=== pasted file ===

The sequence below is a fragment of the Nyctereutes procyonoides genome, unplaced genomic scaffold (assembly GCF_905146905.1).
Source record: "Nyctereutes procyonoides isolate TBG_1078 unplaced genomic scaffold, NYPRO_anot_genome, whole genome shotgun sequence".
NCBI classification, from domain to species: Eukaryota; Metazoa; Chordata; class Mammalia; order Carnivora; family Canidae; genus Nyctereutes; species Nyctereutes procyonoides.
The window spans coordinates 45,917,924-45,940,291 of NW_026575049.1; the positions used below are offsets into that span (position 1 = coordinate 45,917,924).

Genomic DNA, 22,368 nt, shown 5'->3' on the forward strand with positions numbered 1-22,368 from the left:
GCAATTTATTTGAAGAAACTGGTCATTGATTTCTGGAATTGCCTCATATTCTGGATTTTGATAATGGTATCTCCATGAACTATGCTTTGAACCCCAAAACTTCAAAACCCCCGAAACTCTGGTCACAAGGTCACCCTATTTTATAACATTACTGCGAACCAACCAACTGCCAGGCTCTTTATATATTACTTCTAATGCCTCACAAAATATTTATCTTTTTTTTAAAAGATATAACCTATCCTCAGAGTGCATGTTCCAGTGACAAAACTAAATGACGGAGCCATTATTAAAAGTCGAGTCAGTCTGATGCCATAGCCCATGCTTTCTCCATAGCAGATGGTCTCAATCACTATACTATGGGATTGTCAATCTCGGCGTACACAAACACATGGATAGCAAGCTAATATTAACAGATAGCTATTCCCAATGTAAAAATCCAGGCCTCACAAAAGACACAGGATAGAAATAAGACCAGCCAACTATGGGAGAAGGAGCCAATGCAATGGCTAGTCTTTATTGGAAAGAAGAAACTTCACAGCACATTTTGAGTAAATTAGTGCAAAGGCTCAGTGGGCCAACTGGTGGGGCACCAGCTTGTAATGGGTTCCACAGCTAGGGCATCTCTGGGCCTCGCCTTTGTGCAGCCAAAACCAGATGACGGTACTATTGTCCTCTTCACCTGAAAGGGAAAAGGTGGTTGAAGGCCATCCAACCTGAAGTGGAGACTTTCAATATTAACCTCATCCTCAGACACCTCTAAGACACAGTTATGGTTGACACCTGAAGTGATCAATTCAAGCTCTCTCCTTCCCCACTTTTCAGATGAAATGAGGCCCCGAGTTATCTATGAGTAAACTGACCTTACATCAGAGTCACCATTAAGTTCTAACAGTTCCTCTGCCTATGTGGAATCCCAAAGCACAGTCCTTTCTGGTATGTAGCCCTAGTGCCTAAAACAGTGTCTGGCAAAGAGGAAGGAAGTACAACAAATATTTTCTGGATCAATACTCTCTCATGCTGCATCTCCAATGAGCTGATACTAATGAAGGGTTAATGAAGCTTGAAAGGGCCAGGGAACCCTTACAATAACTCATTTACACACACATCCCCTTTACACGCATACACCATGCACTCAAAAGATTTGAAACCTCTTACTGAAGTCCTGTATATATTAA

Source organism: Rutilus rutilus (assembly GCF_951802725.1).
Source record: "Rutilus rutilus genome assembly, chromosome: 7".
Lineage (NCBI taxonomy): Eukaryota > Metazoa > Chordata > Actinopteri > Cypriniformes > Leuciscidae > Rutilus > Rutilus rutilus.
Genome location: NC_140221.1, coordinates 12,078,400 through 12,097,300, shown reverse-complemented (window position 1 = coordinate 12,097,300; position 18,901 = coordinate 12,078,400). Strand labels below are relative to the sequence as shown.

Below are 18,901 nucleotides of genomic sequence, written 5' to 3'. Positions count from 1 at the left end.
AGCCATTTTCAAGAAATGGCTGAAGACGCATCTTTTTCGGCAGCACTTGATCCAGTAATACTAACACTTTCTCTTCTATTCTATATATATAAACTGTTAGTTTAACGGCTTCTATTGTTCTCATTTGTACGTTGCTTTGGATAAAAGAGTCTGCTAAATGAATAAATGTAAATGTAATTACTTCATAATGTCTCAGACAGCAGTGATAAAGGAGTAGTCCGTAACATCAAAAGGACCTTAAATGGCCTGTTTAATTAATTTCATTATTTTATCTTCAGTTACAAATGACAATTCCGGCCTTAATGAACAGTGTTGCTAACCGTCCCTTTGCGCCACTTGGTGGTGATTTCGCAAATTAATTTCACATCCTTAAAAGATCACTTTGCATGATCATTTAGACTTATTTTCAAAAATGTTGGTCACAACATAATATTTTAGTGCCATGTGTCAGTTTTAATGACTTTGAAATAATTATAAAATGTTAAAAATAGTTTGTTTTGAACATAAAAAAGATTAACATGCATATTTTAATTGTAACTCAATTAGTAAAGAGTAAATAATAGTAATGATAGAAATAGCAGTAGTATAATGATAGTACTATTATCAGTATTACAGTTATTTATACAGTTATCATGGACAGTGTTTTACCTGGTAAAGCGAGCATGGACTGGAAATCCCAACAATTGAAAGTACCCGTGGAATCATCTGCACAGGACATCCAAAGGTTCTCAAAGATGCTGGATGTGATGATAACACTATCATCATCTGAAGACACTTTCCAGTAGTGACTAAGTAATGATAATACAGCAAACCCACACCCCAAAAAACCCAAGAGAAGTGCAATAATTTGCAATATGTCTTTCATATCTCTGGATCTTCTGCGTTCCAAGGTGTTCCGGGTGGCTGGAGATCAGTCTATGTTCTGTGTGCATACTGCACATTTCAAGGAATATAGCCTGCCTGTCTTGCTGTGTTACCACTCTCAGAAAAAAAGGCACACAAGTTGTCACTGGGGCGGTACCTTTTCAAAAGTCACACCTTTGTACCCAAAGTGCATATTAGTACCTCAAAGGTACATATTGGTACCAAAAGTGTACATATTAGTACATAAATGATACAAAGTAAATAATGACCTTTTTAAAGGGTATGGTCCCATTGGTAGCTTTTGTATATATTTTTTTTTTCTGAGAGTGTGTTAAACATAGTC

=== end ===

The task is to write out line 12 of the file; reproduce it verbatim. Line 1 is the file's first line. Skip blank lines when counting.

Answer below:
AGCCATTTTCAAGAAATGGCTGAAGACGCATCTTTTTCGGCAGCACTTGATCCAGTAATACTAACACTTTCTCTTCTATTCTATATATATAAACTGTTAGTTTAACGGCTTCTATTGTTCTCATTTGTACGTTGCTTTGGATAAAAGAGTCTGCTAAATGAATAAATGTAAATGTAATTACTTCATAATGTCTCAGACAGCAGTGATAAAGGAGTAGTCCGTAACATCAAAAGGACCTTAAATGGCCTGTTTAATTAATTTCATTATTTTATCTTCAGTTACAAATGACAATTCCGGCCTTAATGAACAGTGTTGCTAACCGTCCCTTTGCGCCACTTGGTGGTGATTTCGCAAATTAATTTCACATCCTTAAAAGATCACTTTGCATGATCATTTAGACTTATTTTCAAAAATGTTGGTCACAACATAATATTTTAGTGCCATGTGTCAGTTTTAATGACTTTGAAATAATTATAAAATGTTAAAAATAGTTTGTTTTGAACATAAAAAAGATTAACATGCATATTTTAATTGTAACTCAATTAGTAAAGAGTAAATAATAGTAATGATAGAAATAGCAGTAGTATAATGATAGTACTATTATCAGTATTACAGTTATTTATACAGTTATCATGGACAGTGTTTTACCTGGTAAAGCGAGCATGGACTGGAAATCCCAACAATTGAAAGTACCCGTGGAATCATCTGCACAGGACATCCAAAGGTTCTCAAAGATGCTGGATGTGATGATAACACTATCATCATCTGAAGACACTTTCCAGTAGTGACTAAGTAATGATAATACAGCAAACCCACACCCCAAAAAACCCAAGAGAAGTGCAATAATTTGCAATATGTCTTTCATATCTCTGGATCTTCTGCGTTCCAAGGTGTTCCGGGTGGCTGGAGATCAGTCTATGTTCTGTGTGCATACTGCACATTTCAAGGAATATAGCCTGCCTGTCTTGCTGTGTTACCACTCTCAGAAAAAAAGGCACACAAGTTGTCACTGGGGCGGTACCTTTTCAAAAGTCACACCTTTGTACCCAAAGTGCATATTAGTACCTCAAAGGTACATATTGGTACCAAAAGTGTACATATTAGTACATAAATGATACAAAGTAAATAATGACCTTTTTAAAGGGTATGGTCCCATTGGTAGCTTTTGTATATATTTTTTTTTTCTGAGAGTGTGTTAAACATAGTC